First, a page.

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Shabbat

The Jewish Sabbath (Shabbat) is a 24-hour period of rest, reflection, renewal, and reconnection to God that begins on Friday evening at sundown. We have services most Friday evenings, and some Saturday mornings, usually in conjunction with B’nei Mitzvah.

The Jewish Sabbath, which begins on Friday evenings, is the high point of our week and what we, as a community, look most forward to. Each week we gather together to usher in this holy day of rest and spirituality as we celebrate Shabbat with songs and prayers on Friday evenings. On special occasions, we further enhance the joy of Shabbat by sharing together a Shabbat dinner on Friday evenings.

On Saturday mornings, we sanctify the Jewish Sabbath through Torah study at 9:00 am, and when there is a B'Mitzvah there is a Shabbat morning Service at 10:30 am. We hope you join us soon for an upcoming Shabbat Celebration in person, or via live stream!

Shabbat Shalom! (Sabbath of Peace to you!) We hope to see you soon at an upcoming Shabbat Service.
Learn more about the Jewish Sabbath

Review our Worship Upcoming Events, and our Calendar.

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First-time Shabbat Visitors

Welcome! We are so delighted that you are planning to visit Beth Tikvah Congregation! Below you will find additional information about what to expect at a typical Shabbat Service. We hope that the experience is comfortable for you. We invite you to contact us in advance of the service, and we will be happy to connect you with a member who will help acclimate you to our service and congregation. Please contact Rabbi Taron Tachman ahead of time, or upon entering the congregation, and please let the usher know that you are new to Beth Tikvah Congregation. Following your visit if you would like to attend other programs, tour the building, or meet with our rabbi, please let us know by contacting Lucy Howell our Office Administrator.

Attire
There is no formal dress requirement at any of our Shabbat Services. While most service participants tend to dress conservatively (ie, business casual), we would much rather that you are here worshipping with us in jeans, than home alone. The one exception to this rule, is that we ask those who will be invited up to the bimah (the sanctuary platform) for a special honor, to dress more formally, and to wear a head covering of their choice.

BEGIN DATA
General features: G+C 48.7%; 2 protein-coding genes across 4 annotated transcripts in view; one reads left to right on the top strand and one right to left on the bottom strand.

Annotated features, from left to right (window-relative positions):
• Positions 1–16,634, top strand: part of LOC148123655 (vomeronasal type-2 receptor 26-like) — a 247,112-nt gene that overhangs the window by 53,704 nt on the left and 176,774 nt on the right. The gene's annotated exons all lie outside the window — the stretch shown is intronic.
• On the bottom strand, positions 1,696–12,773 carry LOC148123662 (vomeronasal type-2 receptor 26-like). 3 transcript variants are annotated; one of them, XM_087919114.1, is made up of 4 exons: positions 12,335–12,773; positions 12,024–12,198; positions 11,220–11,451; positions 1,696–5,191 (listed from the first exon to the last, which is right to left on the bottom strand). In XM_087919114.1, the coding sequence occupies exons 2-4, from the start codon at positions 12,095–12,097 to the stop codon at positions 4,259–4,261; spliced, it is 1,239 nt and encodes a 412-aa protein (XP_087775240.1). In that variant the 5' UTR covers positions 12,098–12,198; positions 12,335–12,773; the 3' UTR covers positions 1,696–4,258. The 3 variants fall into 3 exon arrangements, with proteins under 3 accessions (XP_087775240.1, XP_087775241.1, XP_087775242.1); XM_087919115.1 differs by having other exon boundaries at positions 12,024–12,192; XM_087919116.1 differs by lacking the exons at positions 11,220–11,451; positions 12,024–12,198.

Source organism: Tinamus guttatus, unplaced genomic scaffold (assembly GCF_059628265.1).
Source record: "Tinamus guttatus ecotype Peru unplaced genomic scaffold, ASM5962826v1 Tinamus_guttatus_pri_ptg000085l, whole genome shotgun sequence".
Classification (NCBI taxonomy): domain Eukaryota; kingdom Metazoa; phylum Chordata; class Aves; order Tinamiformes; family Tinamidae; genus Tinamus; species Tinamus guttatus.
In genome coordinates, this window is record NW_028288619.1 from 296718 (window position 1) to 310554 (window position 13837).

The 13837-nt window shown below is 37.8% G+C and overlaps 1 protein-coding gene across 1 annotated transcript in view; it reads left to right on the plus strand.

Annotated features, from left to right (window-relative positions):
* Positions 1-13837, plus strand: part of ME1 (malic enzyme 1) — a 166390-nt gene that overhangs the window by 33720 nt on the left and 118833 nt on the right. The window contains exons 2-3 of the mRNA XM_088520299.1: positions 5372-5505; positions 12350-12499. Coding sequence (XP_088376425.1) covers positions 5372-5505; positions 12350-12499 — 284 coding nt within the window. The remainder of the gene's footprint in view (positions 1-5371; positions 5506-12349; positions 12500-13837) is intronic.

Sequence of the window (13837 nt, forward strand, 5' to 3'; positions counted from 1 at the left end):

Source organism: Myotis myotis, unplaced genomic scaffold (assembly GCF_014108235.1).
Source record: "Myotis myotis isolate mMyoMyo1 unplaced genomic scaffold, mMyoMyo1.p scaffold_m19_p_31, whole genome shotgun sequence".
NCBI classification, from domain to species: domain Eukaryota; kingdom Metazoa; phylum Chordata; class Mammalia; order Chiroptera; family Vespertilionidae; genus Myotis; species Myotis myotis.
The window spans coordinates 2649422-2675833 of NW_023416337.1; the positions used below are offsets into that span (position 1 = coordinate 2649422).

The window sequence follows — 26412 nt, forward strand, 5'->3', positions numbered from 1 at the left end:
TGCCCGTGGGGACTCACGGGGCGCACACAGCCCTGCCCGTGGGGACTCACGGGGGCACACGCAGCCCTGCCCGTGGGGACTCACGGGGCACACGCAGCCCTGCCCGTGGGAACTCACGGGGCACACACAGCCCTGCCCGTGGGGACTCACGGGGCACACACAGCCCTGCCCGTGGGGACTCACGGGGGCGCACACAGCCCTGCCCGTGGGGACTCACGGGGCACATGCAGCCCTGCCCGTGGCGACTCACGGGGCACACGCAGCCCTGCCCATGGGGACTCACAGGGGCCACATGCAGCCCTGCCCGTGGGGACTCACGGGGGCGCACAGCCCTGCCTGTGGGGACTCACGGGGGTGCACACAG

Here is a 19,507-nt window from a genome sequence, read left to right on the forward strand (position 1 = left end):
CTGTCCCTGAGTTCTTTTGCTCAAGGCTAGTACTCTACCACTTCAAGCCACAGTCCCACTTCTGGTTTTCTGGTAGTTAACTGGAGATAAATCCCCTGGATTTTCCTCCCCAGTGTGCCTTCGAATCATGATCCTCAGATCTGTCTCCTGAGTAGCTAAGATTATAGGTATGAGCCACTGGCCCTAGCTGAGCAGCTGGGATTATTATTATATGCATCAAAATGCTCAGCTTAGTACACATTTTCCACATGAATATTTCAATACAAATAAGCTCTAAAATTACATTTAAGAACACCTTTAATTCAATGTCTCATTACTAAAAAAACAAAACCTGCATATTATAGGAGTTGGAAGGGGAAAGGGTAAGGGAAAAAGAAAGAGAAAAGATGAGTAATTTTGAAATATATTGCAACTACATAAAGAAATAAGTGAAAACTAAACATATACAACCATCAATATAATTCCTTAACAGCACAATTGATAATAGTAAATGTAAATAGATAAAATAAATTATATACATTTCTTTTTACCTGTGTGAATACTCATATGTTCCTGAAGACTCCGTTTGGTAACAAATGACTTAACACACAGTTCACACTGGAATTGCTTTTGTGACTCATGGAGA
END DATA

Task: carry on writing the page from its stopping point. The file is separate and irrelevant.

Children
Children of all ages are welcome, and are a happy addition to all of our services. In the event that you are unable to stay throughout the service because children’s bedtimes are quickly approaching, we understand if you must depart before the service concludes, and we are thrilled that you were able to join us for part of the service.

Length of services
Our worship services vary in length—ranging from about 30 minutes to 2 hours, depending on the type of service. Family Services are about 45 minutes; our Kabbalat Shabbat Services on the fifth Friday of the month are about an hour; our usual Shabbat Services tend to be up to an hour and 15 minutes long; Saturday morning B’nei Mitzvah Services are usually run about one-and-a-half hours long.

Shabbat Service Content
Most services are conducted from the Central Conference of American Rabbis (CCAR) Mishkan T'Filah, using both the English and Hebrew texts. A portion of the Torah is read most Friday night services, and a portion of the Haftarah is read at B’nei Mitzvah services and holidays. Special service booklets, including screen presentations, are used for Family Services and other special occasions. Throughout the year, creative services may be led by our youth groups or affiliates such as Sisterhood, Adult Education, Kol Tikvah Choir, or others.

What To Do Upon Arriving
Unless there is a huge event planned, there should be ample parking space available on the day of your visit. Please enter at the front of the building. You will be greeted and welcomed by one of our ushers if you are coming just before a worship service. Please introduce yourself to our usher and they would be happy to answer any questions you may have. Also, the greeter can connect you with another member of the congregation who would be happy to show you around and introduce you to others, if you would like. The greeter will give to you a booklet with information about the worship service and upcoming events at Beth Tikvah Congregation. In addition, you will be directed to our sanctuary shelves of prayer books where you can choose one with Hebrew transliteration or one without the English approximation of the Hebrew words. Tallit (prayer shawls) and Kippot/Yarmulkes (skull caps) are available for all genders, but are not required to be worn (unless you are serving on the bimah). You may sit anywhere in the sanctuary along with the congregation, however, participants are encouraged to sit closer to the front.

Participation

Our worship experiences are meant to be participatory for all, whether or not you are Jewish. While there are a few segments of the service led exclusively by the service leader, there are many opportunities to recite prayers in English and Hebrew, readings with the congregation and - of course - to sing along with the melodies. As mentioned, all of the Hebrew songs and prayers are transliterated (notated in English syllables) and we encourage you to join along as you are comfortable. Your participation will help elevate the entire prayer experience for all, we are sure!
Following services, please follow the crowds to the back end of the building, where there will be desserts and refreshments - a reception called an Oneg, meaning “enjoyment.”

For participation opportunities, click here

Glossary of Shabbat-related Terms

Not sure what a particular word you heard someone say at service means? No worries! Here is a short list of Shabbat-related terms.

Thu, October 28 2021 22 Cheshvan 5782